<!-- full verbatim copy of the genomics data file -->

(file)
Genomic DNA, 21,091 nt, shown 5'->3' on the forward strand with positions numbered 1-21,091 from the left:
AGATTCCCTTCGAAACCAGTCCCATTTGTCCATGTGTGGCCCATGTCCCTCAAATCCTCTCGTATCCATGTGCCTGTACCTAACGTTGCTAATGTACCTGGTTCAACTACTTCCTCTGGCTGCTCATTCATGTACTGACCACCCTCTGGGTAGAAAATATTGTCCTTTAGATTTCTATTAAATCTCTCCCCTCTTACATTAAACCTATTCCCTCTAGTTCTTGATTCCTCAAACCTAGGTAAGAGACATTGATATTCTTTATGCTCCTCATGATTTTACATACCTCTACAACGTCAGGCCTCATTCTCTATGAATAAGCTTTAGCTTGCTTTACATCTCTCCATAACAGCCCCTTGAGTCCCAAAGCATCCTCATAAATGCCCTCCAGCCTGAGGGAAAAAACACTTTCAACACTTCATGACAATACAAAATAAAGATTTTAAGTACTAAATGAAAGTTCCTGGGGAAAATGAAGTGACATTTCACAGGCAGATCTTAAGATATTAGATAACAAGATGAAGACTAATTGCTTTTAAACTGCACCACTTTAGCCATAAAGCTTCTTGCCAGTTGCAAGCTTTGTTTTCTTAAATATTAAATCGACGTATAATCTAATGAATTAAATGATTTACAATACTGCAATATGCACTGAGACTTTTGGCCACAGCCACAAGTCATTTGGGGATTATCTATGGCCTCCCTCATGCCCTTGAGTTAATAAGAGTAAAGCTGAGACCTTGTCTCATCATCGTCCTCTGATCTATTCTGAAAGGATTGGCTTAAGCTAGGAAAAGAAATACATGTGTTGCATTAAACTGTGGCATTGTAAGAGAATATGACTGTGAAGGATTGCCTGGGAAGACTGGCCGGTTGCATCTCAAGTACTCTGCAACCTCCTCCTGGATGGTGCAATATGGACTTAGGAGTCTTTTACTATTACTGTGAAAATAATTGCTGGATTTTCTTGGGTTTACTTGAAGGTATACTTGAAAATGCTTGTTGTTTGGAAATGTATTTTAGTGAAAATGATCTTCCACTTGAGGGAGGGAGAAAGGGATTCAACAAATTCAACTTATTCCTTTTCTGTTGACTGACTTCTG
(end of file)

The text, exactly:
Genomic DNA, 21,091 nt, shown 5'->3' on the forward strand with positions numbered 1-21,091 from the left:
AGATTCCCTTCGAAACCAGTCCCATTTGTCCATGTGTGGCCCATGTCCCTCAAATCCTCTCGTATCCATGTGCCTGTACCTAACGTTGCTAATGTACCTGGTTCAACTACTTCCTCTGGCTGCTCATTCATGTACTGACCACCCTCTGGGTAGAAAATATTGTCCTTTAGATTTCTATTAAATCTCTCCCCTCTTACATTAAACCTATTCCCTCTAGTTCTTGATTCCTCAAACCTAGGTAAGAGACATTGATATTCTTTATGCTCCTCATGATTTTACATACCTCTACAACGTCAGGCCTCATTCTCTATGAATAAGCTTTAGCTTGCTTTACATCTCTCCATAACAGCCCCTTGAGTCCCAAAGCATCCTCATAAATGCCCTCCAGCCTGAGGGAAAAAACACTTTCAACACTTCATGACAATACAAAATAAAGATTTTAAGTACTAAATGAAAGTTCCTGGGGAAAATGAAGTGACATTTCACAGGCAGATCTTAAGATATTAGATAACAAGATGAAGACTAATTGCTTTTAAACTGCACCACTTTAGCCATAAAGCTTCTTGCCAGTTGCAAGCTTTGTTTTCTTAAATATTAAATCGACGTATAATCTAATGAATTAAATGATTTACAATACTGCAATATGCACTGAGACTTTTGGCCACAGCCACAAGTCATTTGGGGATTATCTATGGCCTCCCTCATGCCCTTGAGTTAATAAGAGTAAAGCTGAGACCTTGTCTCATCATCGTCCTCTGATCTATTCTGAAAGGATTGGCTTAAGCTAGGAAAAGAAATACATGTGTTGCATTAAACTGTGGCATTGTAAGAGAATATGACTGTGAAGGATTGCCTGGGAAGACTGGCCGGTTGCATCTCAAGTACTCTGCAACCTCCTCCTGGATGGTGCAATATGGACTTAGGAGTCTTTTACTATTACTGTGAAAATAATTGCTGGATTTTCTTGGGTTTACTTGAAGGTATACTTGAAAATGCTTGTTGTTTGGAAATGTATTTTAGTGAAAATGATCTTCCACTTGAGGGAGGGAGAAAGGGATTCAACAAATTCAACTTATTCCTTTTCTGTTGACTGACTTCTG